Cloud 9 is a mixed group out of the University of California at Santa Cruz. The group’s leader, Ian de Borja, took the time to answer questions from The A Cappella Blog.
The A Cappella Blog (ACB): As a mixed group, what advantages do you enjoy? What challenges does the nature of the group present?
Ian de Borja (ID): The best (and most obvious) advantage to being a mixed group is the wider range of songs we can choose to sing. We are never confined to strictly male or female solo songs (not that that stops a lot of single sex groups) but it helps being mixed. The biggest disadvantage in my opinion would be that blending can get difficult between the males and females of Cloud 9. Also, things get ugly when the boys don't let the girls in our special treehouse because they don't know the password.
ACB: Describe a typical Cloud 9 rehearsal. How often do you guys practice and what do you do to achieve such success by the time you hit the stage? Do rehearsals change before a big show? Before you guys go into competition?
ID: The typical agenda of our rehearsal goes as follows: Warm-ups, announcements/voting, rehearsing/learning our songs. We normally try to add an extra practice before big shows or competitions, but we never want to overdo it and jinx ourselves.
ACB: What is the audition process like for Cloud 9?
ID: Our auditions have typically been held over 2 days. The first day consists of having each auditionee perform a short solo followed by some ear and rhythm training exercises. That night we e-mail everyone telling them whether or not they made it to our second round of auditions. Round two starts off with the auditionees learning a portion of a song from our repertoire. We then have them individually sing with one member from each section of the group to check if they can hold their own and blend. It's a very exciting and fun process for all of us.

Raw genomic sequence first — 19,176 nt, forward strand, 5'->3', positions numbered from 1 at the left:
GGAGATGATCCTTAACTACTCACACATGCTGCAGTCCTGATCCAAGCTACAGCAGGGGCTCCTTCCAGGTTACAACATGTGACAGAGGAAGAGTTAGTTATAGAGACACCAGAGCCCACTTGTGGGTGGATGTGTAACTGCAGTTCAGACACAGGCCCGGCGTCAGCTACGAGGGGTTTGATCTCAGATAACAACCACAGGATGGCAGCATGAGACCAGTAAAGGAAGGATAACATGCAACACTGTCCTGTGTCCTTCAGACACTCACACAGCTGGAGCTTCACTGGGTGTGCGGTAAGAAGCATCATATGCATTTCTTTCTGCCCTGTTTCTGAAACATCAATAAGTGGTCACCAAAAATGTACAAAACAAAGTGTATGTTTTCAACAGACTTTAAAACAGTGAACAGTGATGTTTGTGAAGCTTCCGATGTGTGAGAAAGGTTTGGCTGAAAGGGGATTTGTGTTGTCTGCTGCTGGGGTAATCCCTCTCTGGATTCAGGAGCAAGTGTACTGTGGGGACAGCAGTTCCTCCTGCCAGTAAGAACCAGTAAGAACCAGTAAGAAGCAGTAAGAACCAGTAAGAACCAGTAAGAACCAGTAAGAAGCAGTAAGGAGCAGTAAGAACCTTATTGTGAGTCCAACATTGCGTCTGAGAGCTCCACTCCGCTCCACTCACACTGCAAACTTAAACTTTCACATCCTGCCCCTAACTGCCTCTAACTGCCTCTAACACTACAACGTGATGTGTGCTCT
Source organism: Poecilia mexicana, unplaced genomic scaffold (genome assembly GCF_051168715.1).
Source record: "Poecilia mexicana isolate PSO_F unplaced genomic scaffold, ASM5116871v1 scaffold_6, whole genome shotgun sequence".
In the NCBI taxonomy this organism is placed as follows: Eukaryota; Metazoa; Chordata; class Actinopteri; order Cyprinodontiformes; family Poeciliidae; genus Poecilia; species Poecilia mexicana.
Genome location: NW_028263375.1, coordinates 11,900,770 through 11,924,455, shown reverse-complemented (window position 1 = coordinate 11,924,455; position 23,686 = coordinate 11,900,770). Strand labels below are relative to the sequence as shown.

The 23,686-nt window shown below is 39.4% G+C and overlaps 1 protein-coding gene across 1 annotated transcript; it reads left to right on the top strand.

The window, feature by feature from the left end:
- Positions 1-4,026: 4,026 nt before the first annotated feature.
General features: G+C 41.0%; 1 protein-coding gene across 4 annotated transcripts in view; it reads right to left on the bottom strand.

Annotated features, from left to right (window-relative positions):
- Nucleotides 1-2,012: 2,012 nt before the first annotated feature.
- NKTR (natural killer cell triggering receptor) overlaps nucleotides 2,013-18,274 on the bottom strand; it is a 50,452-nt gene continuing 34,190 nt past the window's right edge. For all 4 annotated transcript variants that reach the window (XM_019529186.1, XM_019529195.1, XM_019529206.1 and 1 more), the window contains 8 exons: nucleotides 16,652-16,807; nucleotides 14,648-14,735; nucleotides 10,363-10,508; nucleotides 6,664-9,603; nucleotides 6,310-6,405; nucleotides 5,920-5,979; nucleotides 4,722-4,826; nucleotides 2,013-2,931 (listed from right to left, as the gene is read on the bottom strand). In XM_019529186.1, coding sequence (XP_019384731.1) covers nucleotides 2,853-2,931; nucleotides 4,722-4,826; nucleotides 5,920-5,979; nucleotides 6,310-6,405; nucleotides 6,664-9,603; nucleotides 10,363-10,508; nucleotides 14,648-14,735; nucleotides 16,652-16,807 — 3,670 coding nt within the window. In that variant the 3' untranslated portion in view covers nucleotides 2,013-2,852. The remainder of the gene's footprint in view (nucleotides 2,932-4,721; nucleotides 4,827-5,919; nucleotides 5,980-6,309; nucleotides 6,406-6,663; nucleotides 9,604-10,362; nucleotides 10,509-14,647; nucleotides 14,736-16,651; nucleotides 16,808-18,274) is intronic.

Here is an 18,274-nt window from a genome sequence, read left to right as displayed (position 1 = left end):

ACB: How does your group go about deciding which songs to add to its repertoire? Who is responsible for arrangements?
ID: We decide the songs to learn and add to our repertoire based on majority votes, nothing too special. Anybody who wants to arrange songs for the group can; we don't have a designated arranger, but most of the time somebody ends up taking charge of arranging anyway. For example, ex-Cloud 9er and legend John Hardcastle arranged tons of songs during his 4 years with the group, and recently I have started arranging lots of new songs for us to learn in the future.
ACB: What drew you, personally, to collegiate a cappella in the first place?
ID: In all honestly, USC's Reverse Osmosis' video of "Sugar We're Going Down" on YouTube is what got me addicted to collegiate a cappella. I remember watching that video for the first time and being completely floored by it, I knew I had to be in a group like that in college.
ACB>:Is there anything else you would like to share with the readers of
The A Cappella Blog?
ID: Dear Readers of "The A Cappella Blog", WATCH OUT FOR CLOUD 9! We've got huge plans this year and promise to impress. Keep your eyes and ears out for videos of us on YouTube and for shows if you are ever in the Santa Cruz area.
If you would like to learn more about Cloud 9, you can visit the group’s official website at here.